How to Create a Homeschool Portfolio – Supplies

The supplies are probably the favorite part of creating a homeschool portfolio.  Why?  We all seem to love office supplies, making things look pretty, and generally being creative.  However, if you are looking for a more functional portfolio, less about pretty, and really only creating one to convey the progress of a student, we have you covered there as well!

The first thing you will need in order to put together a homeschool portfolio is something for the “meat” of the portfolio to go into.  The most common item for this would be a three-ring binder.  This is what I use, and like the best.

However, if your child creates a lot of lap books, or large art pieces, it is possible that a three ring binder won’t work as well.  There are two options with this.  First, you could take pictures of the projects your child has created, and put those with a brief description of the project into the binder.  Or you could use an art portfolio to keep these projects in to show to the teacher evaluating your student.  

It is possible that you may want to have both of these tools in order to present your portfolio.  This is absolutely fine.  The beauty of a homeschool portfolio is that it is something that you create to best convey your child’s progress throughout the year.  You may want to try something completely different.  I will give some other options for homeschool portfolios that are a bit non-traditional at the end.


Homeschool Portfolio Supplies List

Along with the three-ring binder you will also need a three-hole punch.  You will want one that doesn’t have a piece at the end making it difficult to punch any paper larger than a letter.  If you punch laminated papers with that guard it won’t fit well into the binder.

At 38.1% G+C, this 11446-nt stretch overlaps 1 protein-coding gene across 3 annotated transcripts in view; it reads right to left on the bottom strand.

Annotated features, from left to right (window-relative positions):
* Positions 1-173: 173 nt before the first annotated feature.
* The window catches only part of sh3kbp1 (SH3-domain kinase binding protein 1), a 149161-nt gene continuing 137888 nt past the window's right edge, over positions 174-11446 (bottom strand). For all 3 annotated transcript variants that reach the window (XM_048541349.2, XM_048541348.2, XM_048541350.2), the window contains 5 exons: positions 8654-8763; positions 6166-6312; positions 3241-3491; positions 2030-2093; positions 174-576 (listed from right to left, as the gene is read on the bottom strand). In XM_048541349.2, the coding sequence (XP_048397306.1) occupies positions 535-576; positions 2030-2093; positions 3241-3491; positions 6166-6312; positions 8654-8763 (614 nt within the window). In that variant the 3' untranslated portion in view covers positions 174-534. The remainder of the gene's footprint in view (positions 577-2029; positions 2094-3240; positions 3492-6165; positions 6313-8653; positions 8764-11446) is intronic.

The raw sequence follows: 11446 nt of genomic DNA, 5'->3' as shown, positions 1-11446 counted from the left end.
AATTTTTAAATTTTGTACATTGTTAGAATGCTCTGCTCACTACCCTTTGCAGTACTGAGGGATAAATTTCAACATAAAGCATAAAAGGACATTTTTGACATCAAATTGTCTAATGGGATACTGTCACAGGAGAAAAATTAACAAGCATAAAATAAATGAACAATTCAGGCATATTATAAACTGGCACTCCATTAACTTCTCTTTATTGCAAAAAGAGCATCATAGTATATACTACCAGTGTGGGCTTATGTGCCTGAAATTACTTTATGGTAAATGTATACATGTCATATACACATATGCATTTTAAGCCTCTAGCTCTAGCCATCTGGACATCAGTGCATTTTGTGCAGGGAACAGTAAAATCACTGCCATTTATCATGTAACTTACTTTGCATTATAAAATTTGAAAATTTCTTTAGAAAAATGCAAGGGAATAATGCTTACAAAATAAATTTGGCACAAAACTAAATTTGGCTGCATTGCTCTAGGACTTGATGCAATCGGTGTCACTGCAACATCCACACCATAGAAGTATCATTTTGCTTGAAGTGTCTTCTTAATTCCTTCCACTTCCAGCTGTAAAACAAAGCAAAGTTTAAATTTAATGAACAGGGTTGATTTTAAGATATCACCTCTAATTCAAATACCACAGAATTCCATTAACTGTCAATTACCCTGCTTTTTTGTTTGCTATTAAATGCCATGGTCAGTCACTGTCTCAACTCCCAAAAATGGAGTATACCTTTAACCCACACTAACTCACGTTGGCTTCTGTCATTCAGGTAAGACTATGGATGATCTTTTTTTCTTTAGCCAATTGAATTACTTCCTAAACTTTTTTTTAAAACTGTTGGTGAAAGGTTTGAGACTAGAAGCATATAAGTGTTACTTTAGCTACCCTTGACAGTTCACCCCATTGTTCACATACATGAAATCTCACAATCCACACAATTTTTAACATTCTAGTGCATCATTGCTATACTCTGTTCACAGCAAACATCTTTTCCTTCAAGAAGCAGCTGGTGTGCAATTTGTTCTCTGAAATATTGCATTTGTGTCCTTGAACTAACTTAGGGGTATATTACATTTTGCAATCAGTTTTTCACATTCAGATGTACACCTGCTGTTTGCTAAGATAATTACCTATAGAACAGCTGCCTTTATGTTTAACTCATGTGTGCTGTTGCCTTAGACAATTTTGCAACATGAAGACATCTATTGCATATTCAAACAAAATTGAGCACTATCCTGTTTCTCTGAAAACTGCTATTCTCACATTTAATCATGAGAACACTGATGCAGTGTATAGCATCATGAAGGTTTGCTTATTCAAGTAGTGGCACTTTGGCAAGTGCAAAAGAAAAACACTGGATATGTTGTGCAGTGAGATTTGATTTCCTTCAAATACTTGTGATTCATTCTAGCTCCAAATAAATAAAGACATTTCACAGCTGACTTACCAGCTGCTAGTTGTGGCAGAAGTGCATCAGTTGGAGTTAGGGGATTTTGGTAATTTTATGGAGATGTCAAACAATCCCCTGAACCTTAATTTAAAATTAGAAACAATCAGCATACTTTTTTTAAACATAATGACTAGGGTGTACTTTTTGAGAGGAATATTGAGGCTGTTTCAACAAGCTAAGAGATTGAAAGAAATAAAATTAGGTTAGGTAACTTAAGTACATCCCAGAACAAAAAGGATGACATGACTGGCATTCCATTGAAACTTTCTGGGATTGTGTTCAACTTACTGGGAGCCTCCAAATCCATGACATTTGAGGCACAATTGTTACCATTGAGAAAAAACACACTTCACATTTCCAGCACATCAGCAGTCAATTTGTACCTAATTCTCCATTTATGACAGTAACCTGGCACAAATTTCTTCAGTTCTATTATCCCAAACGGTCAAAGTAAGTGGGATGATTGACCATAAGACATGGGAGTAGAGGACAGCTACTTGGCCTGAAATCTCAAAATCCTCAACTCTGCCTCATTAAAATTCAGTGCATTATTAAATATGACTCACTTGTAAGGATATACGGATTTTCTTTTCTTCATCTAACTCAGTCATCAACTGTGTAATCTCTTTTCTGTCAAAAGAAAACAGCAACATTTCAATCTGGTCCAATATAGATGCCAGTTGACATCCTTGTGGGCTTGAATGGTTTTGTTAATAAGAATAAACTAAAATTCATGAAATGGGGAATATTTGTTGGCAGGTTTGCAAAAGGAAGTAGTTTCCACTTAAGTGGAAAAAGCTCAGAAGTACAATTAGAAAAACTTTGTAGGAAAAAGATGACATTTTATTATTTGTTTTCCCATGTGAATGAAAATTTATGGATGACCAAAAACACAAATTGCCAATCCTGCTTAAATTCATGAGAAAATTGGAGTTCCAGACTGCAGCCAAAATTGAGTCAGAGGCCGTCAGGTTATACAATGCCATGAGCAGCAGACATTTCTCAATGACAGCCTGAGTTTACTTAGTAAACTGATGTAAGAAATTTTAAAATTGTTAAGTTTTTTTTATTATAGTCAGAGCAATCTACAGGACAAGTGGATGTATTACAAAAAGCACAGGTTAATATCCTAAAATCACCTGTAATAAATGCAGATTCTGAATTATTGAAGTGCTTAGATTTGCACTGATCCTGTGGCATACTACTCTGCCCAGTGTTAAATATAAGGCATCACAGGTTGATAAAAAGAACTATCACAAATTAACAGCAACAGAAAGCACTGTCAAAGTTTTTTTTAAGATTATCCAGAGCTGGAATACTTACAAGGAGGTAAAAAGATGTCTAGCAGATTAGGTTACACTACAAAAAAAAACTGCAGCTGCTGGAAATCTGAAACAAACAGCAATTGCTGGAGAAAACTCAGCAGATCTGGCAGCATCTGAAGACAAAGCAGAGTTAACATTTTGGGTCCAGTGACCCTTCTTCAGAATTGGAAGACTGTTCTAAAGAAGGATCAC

The next item you will need is a simple printerOne that will be able to print color is always good, but if you only have black ink, that is also fine.  You will use this to create a table of contents, to print out book lists, to type up curriculum descriptions for different subjects (if this is something your state requires).  Having a printer makes all of that relatively seamless.  It also makes it quite a bit neater than my handwriting!

Going along with the printer is good quality printer paper.  You don’t have to get really expensive paper for this part.  A heavier weight paper makes a nice keepsake for your child – especially if you do not plan to laminate.  You can just as easily use copy paper, it will still convey your child’s progress.

One of the items I most enjoy using in my portfolio is our picture inserts.  The reason for this is because I spend a great deal of time taking pictures of my kids “doing school” throughout the year and posting it to Instagram.  At the end of the year, all I need to do is search for #homeschooling in Instagram.  I then easily print out all of my pictures.  When I say easily print them out, I actually mean have a service such as Snapfish or Shutterfly do the printing.


To Laminate or Not to Laminate, that is the Question